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[SANTIAGO] Lundin Mining Corp, founded by Sweden's billionaire Lundin family, is stepping up drilling at its top copper mine, betting prices will recover from six-year lows.
Copper will return to US$3 a pound this year after sinking to US$2.45 last week as the market takes into account looming mine shortages, Chief Executive Officer Paul Conibear said in a telephone interview on Monday.
Lundin can revert a projected production drop at Candelaria, which Freeport-McMoRan Inc operated for 20 years, to maintain companywide output rates over the next five years, he said.
The Lundin family enhanced its reputation as a countercyclical commodities investor in November when the base metals company bought Candelaria for US$1.85 billion.
The Bloomberg Commodity Index lost 17 per cent last year, the worst performance since 2008, on signs of oversupply as global demand led by China slows.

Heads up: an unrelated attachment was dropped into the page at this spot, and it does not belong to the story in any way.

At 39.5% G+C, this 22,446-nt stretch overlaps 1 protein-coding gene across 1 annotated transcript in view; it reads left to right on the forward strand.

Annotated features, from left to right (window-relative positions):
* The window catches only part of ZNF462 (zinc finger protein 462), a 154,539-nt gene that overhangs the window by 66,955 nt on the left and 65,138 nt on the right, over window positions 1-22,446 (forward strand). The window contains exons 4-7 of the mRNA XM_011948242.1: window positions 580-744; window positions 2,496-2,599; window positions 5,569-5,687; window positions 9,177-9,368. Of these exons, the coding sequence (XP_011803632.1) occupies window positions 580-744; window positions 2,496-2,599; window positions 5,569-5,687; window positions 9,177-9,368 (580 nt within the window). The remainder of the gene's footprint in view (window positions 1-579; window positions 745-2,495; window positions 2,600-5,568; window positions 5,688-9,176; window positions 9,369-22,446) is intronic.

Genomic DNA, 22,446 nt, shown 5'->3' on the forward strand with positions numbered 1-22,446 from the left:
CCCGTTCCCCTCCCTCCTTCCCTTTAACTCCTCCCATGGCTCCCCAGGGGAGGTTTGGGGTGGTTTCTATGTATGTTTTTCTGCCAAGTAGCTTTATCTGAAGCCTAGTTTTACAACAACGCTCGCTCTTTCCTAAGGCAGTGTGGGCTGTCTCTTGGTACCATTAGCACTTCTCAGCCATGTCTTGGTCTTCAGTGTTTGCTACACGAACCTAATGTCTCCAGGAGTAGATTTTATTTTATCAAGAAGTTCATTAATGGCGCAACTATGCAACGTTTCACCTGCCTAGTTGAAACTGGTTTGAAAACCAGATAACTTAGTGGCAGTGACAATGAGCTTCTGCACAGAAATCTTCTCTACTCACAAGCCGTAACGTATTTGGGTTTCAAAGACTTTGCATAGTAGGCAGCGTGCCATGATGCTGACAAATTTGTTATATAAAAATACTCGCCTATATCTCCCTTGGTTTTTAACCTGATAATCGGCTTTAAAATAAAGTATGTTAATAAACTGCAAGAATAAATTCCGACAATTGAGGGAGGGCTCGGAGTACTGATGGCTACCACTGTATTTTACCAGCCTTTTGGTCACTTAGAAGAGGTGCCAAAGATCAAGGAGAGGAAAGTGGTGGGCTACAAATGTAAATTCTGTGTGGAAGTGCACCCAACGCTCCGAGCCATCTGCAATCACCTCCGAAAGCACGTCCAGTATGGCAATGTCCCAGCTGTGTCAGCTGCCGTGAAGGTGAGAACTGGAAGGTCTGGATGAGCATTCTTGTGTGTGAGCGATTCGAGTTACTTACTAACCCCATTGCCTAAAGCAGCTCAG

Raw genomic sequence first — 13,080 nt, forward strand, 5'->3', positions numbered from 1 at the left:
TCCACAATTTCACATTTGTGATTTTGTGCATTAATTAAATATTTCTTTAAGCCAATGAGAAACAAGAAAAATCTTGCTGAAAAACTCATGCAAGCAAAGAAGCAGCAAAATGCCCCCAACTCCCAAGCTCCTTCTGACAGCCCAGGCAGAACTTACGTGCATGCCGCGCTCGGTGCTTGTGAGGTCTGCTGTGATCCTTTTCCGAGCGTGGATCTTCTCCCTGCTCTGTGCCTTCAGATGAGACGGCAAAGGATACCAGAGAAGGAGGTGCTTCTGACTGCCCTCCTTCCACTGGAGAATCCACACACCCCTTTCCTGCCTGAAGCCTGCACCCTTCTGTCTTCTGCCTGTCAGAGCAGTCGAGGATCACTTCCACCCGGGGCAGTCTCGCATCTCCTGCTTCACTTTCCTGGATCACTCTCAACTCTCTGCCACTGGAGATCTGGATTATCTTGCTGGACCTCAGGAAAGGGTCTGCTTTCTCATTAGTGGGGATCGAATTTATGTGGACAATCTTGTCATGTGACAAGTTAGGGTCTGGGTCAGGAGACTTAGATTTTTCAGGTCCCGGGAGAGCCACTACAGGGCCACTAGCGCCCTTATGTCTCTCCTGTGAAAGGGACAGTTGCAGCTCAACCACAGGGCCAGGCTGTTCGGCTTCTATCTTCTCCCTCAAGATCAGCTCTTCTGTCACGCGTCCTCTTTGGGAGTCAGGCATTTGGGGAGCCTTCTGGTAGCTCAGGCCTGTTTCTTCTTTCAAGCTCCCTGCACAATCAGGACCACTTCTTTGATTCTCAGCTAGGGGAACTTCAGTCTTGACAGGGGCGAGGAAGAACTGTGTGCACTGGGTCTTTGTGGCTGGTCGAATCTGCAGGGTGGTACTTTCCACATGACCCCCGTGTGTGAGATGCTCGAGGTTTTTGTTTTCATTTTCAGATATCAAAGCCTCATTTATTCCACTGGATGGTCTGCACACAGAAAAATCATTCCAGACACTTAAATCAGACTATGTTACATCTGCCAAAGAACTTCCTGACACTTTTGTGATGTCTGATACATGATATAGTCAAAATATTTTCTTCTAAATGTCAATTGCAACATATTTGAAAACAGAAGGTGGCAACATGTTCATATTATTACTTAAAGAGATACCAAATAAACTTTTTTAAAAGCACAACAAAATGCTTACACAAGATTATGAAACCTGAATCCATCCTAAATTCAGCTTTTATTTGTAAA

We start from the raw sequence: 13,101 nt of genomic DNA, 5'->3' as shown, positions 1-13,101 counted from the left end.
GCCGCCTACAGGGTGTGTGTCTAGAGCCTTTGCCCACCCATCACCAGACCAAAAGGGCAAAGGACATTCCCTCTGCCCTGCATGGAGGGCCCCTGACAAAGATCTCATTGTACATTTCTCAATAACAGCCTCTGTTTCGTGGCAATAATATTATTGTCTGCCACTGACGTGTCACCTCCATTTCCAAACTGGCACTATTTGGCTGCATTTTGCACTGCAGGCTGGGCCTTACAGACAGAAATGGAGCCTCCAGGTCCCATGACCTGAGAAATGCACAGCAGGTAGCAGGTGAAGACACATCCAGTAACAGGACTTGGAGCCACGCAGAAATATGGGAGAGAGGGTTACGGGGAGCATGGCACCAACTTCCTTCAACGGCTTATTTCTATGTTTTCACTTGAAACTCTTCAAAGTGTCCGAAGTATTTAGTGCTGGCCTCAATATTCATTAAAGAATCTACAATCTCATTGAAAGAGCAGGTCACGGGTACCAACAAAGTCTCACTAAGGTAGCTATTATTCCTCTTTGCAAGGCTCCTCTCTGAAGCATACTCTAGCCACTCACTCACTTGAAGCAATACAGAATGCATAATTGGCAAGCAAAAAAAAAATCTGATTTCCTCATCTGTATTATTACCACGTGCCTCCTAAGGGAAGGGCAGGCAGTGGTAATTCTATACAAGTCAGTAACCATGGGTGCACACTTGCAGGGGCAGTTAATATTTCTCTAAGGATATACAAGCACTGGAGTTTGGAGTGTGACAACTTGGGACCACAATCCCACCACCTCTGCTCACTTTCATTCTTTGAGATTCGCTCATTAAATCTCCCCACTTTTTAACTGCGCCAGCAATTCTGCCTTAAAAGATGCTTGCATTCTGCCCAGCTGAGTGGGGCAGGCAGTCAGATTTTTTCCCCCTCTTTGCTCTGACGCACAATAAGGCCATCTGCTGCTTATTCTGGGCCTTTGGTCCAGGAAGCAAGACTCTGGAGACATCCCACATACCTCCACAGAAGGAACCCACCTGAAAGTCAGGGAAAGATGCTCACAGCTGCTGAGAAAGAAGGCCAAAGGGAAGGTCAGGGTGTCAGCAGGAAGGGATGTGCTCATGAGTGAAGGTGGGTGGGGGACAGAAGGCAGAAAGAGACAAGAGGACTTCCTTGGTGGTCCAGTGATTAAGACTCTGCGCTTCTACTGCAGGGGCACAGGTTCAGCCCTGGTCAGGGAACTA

"We always like to invest at the bottom of the market and go in when others are leaving," Mr Conibear said. "We are happy to take risk, manage risk, and come out stronger the other end."
The family got into commodities in the 1970s when Adolf Lundin, a petroleum engineer, helped discover Qatar's North natural gas field, the world's largest. It set up the mining company in the 1990s combining mines in Europe. Now son Lukas helps oversee more than 10 companies involved in global mining and oil exploration, including Lundin Petroleum AB.
Lundin Gold Inc, based in Vancouver, paid US$240 million in December to acquire one of the world's biggest underdeveloped gold deposits in Ecuador abandoned by its Canadian rival Kinross Gold Corp. The group holds one of Africa's biggest oil deposits in Kenya through its Africa Oil Corp venture.
Lundin Mining will double copper and zinc output at the Neves Corvo mine in Portugal, Mr Conibear said. Zinc and nickel, which Lundin produces at its Eagle mine in Michigan, could rise 50 per cent in the next 18 months because of mine shortages, he said.